An elderly woman sits on a crowded train in Tokyo next to a mid-level male executive reading a comic book that portrays incidents of rape and other violence against women. The woman isn't offended, explained Anne Allison of Duke University. In fact, reading sexually explicit or violent comics is part of a leisure scenario in Japan that is relatively accepting of such practices.
"One thing that's said about Japanese popular culture increasingly is that it tends to be very violent," said Allison, a leading scholar on the anthropology of Japan. "People are always mystified because the impression they have of Japan is that it's a very peaceful country with a very peaceful people and culture." That apparent contradiction is one of the elements that defines Allison's research on gender and sexuality of modern Japan and led to the publication of her two books, Nightwork: Sexuality, Pleasure and Corporate Masculinity in a Tokyo Hostess Club (1994) and Prohibited Desires: Mothers, Comics and Censorship in Japan (1996).
In her lecture at Emory on April 11, Allison talked about two particular forms of Japanese recreational mass or popular culture: sexualized adult comics, called ero manga for men and "ladies' comics" for women and children's superheroes, which frequently get "transnationalized" as they are exported, marketed and popularized in countries around the world, including the United States.
As Japanese popular culture continues to be widely exported throughout Asia and the West, said Allison, one hears more and more commentary about the level of violence it contains, many calling it "masochistic and misogynistic." For instance, she said, there has been much discussion in this country about the social efficacy of "Rape Man," a comic book series in Japan that features stories about women and rapists, or "'Adventures of the Overfiend,' an animated video of cyborg characters whose genitalic weapons penetrate, mutilate and kill others." Both of these phenomena are part of a rapidly-growing culture of what Americans refer to as "Japanamation."
One striking example of the successful exportation of Japanese superheroes is the "Mighty Morphin Power Rangers," one of the most popular television shows in Japan and the United States, which encodes a level of violence that both parents and teachers find disturbing, said Allison.
By contrast, in Japan the level of violence in consumer culture is seen as something to be tolerated, even promoted, as long as high productivity is maintained, said Allison, whether it's men who work hard at their jobs, women who work hard as housewives or children who work hard at school.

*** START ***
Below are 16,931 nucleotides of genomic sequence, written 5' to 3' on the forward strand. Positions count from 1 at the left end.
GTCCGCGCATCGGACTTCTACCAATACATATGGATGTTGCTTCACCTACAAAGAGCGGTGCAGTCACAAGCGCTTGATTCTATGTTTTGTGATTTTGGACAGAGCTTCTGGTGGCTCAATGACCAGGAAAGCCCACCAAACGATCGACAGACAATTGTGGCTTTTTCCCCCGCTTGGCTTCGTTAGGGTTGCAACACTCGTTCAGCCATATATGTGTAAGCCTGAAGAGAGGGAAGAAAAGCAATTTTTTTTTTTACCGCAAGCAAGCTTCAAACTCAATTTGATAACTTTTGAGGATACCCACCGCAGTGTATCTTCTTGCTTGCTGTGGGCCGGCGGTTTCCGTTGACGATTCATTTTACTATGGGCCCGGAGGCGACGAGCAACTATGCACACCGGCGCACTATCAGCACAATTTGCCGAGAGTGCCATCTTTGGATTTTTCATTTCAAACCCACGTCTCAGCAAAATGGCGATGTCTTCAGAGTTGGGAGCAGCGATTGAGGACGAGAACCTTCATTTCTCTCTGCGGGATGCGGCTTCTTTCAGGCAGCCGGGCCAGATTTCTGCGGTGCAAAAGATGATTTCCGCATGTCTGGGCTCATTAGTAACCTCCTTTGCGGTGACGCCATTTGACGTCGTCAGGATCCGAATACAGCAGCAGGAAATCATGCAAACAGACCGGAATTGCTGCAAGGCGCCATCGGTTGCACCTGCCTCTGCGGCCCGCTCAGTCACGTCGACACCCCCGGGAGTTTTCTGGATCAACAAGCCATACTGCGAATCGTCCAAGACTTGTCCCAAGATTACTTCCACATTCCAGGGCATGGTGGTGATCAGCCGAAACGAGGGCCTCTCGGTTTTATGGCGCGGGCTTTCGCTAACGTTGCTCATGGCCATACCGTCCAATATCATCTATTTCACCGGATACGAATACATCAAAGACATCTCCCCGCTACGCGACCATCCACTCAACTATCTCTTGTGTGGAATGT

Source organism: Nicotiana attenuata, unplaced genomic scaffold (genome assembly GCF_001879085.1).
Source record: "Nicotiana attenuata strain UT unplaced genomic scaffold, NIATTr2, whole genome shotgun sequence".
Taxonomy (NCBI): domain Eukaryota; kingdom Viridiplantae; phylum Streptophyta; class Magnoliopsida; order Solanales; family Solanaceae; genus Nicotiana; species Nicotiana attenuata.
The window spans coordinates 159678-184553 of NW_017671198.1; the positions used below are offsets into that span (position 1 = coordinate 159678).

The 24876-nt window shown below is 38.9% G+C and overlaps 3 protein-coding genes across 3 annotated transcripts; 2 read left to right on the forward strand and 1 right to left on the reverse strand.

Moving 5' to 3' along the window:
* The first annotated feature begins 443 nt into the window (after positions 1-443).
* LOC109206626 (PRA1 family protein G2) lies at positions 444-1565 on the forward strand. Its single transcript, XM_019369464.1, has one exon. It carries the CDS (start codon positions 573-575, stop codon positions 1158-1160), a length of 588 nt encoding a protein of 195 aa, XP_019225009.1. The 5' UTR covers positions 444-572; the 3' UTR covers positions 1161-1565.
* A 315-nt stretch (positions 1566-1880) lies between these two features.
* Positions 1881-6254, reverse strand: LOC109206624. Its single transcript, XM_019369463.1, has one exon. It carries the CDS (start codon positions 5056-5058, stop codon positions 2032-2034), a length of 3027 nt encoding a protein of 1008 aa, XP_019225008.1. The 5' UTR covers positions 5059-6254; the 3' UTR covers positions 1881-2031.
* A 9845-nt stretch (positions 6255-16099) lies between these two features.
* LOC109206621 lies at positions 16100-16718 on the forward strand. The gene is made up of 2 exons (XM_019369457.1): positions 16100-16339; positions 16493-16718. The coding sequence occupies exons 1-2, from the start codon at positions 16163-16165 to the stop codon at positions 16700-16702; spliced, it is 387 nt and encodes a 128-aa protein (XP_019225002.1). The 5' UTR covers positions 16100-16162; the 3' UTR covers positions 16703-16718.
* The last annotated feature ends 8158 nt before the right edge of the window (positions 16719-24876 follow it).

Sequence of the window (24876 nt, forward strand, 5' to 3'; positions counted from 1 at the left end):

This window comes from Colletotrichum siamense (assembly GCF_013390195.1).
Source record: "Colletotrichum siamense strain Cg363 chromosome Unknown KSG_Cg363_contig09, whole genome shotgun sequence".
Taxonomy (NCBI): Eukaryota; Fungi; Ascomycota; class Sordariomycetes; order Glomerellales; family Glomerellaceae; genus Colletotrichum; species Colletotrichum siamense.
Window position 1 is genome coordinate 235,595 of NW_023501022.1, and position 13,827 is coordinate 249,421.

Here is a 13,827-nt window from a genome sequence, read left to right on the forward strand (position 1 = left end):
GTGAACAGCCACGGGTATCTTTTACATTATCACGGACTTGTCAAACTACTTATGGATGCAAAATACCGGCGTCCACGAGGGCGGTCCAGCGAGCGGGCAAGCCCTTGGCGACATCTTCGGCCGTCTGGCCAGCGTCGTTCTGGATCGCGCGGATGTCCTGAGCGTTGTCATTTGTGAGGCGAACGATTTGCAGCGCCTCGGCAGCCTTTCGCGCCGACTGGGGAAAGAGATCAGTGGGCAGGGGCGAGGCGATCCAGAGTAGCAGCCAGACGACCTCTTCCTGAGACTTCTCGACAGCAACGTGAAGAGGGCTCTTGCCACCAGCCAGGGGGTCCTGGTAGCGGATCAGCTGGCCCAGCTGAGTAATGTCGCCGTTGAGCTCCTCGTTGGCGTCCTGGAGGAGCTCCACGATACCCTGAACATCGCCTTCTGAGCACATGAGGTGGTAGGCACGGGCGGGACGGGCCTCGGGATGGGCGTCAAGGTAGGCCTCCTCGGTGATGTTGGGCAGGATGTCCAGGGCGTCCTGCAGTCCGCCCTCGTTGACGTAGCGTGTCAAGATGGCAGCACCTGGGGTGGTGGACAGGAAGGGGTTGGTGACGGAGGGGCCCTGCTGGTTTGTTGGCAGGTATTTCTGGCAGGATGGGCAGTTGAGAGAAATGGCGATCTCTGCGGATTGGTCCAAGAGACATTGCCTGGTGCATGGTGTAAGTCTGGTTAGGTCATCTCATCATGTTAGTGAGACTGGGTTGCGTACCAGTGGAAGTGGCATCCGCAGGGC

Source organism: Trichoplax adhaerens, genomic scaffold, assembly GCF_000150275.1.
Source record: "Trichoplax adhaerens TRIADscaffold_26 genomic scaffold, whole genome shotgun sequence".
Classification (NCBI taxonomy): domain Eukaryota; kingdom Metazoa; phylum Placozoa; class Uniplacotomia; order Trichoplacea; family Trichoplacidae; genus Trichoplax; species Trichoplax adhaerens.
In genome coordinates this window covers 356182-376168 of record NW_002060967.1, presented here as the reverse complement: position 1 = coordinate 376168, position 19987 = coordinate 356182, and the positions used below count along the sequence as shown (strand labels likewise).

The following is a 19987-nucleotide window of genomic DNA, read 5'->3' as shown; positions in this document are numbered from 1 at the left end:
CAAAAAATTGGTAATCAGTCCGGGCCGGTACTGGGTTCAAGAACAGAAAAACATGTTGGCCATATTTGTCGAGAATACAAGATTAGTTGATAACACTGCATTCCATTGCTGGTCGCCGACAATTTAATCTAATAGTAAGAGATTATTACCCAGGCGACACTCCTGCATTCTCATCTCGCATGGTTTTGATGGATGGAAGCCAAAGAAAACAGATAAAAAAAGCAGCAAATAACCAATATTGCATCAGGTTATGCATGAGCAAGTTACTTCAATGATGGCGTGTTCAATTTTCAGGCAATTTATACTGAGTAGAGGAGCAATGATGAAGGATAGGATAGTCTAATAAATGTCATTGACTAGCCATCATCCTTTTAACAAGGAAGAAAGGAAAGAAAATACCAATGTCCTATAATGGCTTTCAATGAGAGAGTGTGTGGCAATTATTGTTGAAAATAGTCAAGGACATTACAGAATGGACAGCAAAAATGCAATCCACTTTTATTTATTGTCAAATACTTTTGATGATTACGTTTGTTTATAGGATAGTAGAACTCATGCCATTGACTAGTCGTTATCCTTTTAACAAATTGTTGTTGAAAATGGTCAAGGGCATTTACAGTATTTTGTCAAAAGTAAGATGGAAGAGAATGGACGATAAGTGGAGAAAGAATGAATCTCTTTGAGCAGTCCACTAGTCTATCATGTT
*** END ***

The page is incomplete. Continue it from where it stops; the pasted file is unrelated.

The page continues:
Allison concedes that some recent events in Japan have raised concerns. For instance, the recent abduction, rape and murder of four young girls in Japan by a 27-year-old man who was known to be a reader of sexually explicit comics about young girls has elicited discussions about those who fail to distinguish cultural fantasy from reality, she said.
But Japan's manga consumption is not about to fade. Allison points out that manga currently constitutes about 40 percent of all publishing in Japan and is used to educate, entertain and inform; the manga format is even used in textbooks for subjects such as history and economics. In the leisure realm, manga books are read during breaks in the workday as a form of cheap and harmless entertainment.
"Violence and sex are themes that pop up in many manga stories," said Allison, who has studied ero manga, of which about 10 million issues a week are sold in Japan, and ladies' comics, which became popular in the 1980s as more women entered the workforce. And although the themes and stories are clearly sexual, said Allison, these comics do not focus on pleasures of the sexual acts themselves but on themes such as dominance, arrogance and sadism by males, and submission, pain and worry by females.
"What pleasures do such formulations of sexual violence or sex as violence elicit in those who consume sex manga for daily leisure?" Allison asked. Japanese women who have written about or discussed this issue "refer to the exhilaration of sado-masochistic violence and how enjoyable this is, imagined from either position of masochist or dominant," she said. These women, mostly young professionals in their 20s and 30s, grew up with manga and see it as a titillating release from the pressures of work.
Men who discuss ero manga comics articulate its appeal in similar terms, but also hint that the gender roles reflect something of the working conditions in Japan. One critic suggested, for example, that "the image of brutish men, whose sense of sexual potency is so tirelessly dependent on pummeling women on the pages of ero manga is a reflection of the very impotent and debilitated state of its readers-men who toil endlessly at jobs where they work long hours, commute from far distances and grovel under demanding bosses."
Given that the labor market in Japan is still so masculinized, said Allison, it could be argued that the image of man as brute on the pages of sex comics is an expression that gives a male face to the unreasonable demands, authoritarian expectations and grueling disciplinary pressures of a system that can start as early as preschool and continue throughout the life of the average middle class worker. "The persistent image of beaten down women in sex comics is something, I argue, that readers identify with, albeit unconsciously," said Allison, regardless of their gender.
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